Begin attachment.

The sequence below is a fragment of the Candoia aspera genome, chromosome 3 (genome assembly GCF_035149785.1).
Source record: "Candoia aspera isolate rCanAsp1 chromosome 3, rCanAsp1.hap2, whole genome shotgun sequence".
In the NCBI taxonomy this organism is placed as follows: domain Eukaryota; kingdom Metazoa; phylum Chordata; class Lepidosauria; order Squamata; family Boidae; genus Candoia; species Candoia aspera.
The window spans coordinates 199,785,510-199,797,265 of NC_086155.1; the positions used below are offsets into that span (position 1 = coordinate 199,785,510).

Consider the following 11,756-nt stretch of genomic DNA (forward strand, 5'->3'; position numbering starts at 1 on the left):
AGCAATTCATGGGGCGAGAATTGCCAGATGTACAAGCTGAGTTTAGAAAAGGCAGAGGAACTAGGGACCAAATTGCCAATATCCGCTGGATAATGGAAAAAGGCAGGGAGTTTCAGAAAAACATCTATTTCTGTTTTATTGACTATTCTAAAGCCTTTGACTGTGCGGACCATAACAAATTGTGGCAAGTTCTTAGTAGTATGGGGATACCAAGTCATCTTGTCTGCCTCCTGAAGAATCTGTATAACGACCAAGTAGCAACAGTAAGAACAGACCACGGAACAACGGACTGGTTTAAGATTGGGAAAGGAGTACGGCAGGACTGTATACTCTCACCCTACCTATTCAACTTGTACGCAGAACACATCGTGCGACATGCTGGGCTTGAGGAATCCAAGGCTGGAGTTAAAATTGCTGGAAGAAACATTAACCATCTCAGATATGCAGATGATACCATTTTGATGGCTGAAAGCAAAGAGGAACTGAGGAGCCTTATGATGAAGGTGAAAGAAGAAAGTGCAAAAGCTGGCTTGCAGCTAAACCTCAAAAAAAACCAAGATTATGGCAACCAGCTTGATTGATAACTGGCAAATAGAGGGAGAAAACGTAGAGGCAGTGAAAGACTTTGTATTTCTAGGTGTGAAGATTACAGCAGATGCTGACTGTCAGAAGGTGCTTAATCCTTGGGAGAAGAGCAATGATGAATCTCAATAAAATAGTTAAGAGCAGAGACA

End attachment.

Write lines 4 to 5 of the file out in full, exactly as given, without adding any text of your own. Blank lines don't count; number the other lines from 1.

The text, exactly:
The window spans coordinates 199,785,510-199,797,265 of NC_086155.1; the positions used below are offsets into that span (position 1 = coordinate 199,785,510).

Consider the following 11,756-nt stretch of genomic DNA (forward strand, 5'->3'; position numbering starts at 1 on the left):